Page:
Troubleshooting: Product Evaluation is expiring in 60 days (SCOM 2012)

With some System Center 2012 products like Service Manager the install GUI requires you to enter a license key. While this is annoying during the install process this is nice in that it makes sure that you don’t forget to enter a license key. With Operations Manager 2012 the installer does not prompt for a license key and by default all installs are technically 180 day evaluation copies. This is fine except eventually you will log into the OpsMgr console and see the following:

eval expiring

This can be a little scary especially when you are seeing this in a production environment.


The official Microsoft instructions for adding a license key can be found here.

You will need to run the following powershell commands on each of your SCOM Management servers:

Launch Powershell Run as an Administrator

Type the following:

Import-Module operationsmanager


Set-SCOMLicense -ProductID “Enter your license key here”


Hit Enter


The Microsoft instructions then tell you to run:

Get-SCOMManagementGroup | ft skuforlicense, version, timeofexpiration -a

For me this would consistently return the following result with the Management server still appearing to be running a Eval copy:


However if you reboot the management server and rerun the commands you should see something like this:


So the reboot seems to be key after running through all the steps above.



Troubleshooting: MsDtsServer100 IS Package Failed (SQL Management Pack)

Every once in awhile an engineer will have this error pop up for one of their systems:


If the engineer is a SQL DBA than there is no problem as they will understand both the source and ultimately how to fix the problem.

Sadly not everyone who has or manages a SQL server is a DBA. There are plenty of cases  where a sysadmin acquires a few SQL servers which they know the basics of managing or at least how to point an app server at to use it, but they may never have had the time to dig deeper into SQL, thus MsDtsServer100 IS Package Failed is not always particularly useful.

The Alert Description offers a useful clue “Maintenance Plan” Failed (Though this title will vary based on if the default plan name is used)


So how do you troubleshoot this error?

If you remote the SQL server referenced in the error you can launch SQL Management Studio and connect to the instance in question. If you expand the Management folder you will find a folder called Maintenance Plans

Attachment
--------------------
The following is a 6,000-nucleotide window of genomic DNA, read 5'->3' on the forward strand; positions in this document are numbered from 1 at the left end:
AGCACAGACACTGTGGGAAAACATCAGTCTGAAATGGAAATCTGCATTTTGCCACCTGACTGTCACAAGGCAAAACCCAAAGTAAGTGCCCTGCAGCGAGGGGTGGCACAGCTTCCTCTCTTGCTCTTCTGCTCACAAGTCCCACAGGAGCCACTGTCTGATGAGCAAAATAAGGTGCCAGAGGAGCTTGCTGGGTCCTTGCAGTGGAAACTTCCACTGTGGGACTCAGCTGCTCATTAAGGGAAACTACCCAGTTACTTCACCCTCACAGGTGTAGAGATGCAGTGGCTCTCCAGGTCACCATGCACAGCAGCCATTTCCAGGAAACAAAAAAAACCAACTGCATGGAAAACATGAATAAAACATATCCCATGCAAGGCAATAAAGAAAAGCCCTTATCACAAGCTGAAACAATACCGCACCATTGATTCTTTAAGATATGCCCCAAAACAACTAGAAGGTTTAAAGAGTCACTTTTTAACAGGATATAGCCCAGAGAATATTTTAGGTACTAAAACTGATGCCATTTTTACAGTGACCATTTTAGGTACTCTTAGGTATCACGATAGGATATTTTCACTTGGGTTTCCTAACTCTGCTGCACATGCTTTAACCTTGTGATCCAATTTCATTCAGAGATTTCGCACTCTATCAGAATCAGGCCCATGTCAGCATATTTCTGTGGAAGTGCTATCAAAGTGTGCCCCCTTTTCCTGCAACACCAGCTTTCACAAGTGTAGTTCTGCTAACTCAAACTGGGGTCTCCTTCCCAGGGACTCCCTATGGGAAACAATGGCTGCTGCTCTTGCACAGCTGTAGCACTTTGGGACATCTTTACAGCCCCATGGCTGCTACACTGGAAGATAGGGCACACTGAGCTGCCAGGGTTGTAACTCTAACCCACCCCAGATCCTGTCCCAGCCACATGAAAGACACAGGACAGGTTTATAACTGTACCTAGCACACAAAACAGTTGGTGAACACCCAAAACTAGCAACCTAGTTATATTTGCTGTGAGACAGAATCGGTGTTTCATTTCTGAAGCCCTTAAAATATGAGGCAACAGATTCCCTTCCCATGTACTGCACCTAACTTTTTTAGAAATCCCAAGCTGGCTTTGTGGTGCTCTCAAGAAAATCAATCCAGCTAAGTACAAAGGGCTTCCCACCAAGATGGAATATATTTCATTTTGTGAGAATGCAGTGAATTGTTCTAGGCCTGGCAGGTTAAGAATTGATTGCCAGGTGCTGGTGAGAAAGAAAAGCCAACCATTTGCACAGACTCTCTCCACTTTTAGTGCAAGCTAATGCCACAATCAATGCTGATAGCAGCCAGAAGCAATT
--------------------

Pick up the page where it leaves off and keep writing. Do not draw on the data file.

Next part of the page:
In this case the Maintenance Plan has been renamed to “Nightly Backups”

If you right click and select view history for the Maintenance Plan you will be presented with the following:

view history

This is where things get confusing, everything looks like it ran perfectly as per the little green check marks of success. You see a Rebuild Indexes, a History Cleanup, some generic Maintenance task, and a DB Backup. All successful.

So where is the error coming from?

If you navigate to the Application Event Log on the SQL server for the time the alert was generated you will find the answer:

event log

Subplan II actually had two components: one was a rebuild indexes which you can see from the SQL Management Studio history occurred successfully. The other item in this particular case was a reorganize indexes which was failing.  Reorganizing indexes immediately after rebuilding them doesn’t sound like a very good order of operations. For this specific issue I recommended that the engineer remove the reorganize indexes from subplan II and the error has never happened since. So if you see MsDtsServer 100 IS Package Failed you are going to want to go to the Application Event Log of the SQL Server to figure out the source of the problem.

Critical Alert: WMI is unhealthy

Over the past few months I have had a few alerts related to a failure of WMI on servers. The Product Knowledge within SCOM recommends the following:

Unfortunately, I haven’t had much luck with the recommended fixes. In the past with other systems I used to just reboot the server in question. but I hate having to rely on a reboot to fix a problem as it’s not a particularly good long term solution.

When I try running winmgmt /verifyrepository I get a failure message:

If I try searching for anything that might be hogging all the threads, nothing obvious stands out.

If I run the handy WMI diagnosis tool I get more or less the same thing, along with some useful information that other than the threads being created issue all seems to be well.

I am 99% certain if I were to reboot the system it would resolve the issue, but my guess is this would be only a temporary fix. The particular system I am having the problem on now happens to be of the mission critical cannot reboot under any circumstances without change management and a team of skilled surgeons on hand to bring it back to life should it decide to crash post reboot.

In the interest of a long term solution, I am going to try running the recommended hotfixes to make WMI more robust as recommended by Marnix Wolf on his excellent Blog on OpsMgr.

Direct Link to Microsoft Recommended WMI Hotfixes

I will continue to update this post with any further info related to WMI troubleshooting that I come across in the future.

The contents of this site are provided “AS IS” with no warranties, or rights conferred. Example code could harm your environment, and is not intended for production use. Content represents point in time snapshots of information and may no longer be accurate. (I work @ MSFT. Thoughts and opinions are my own.)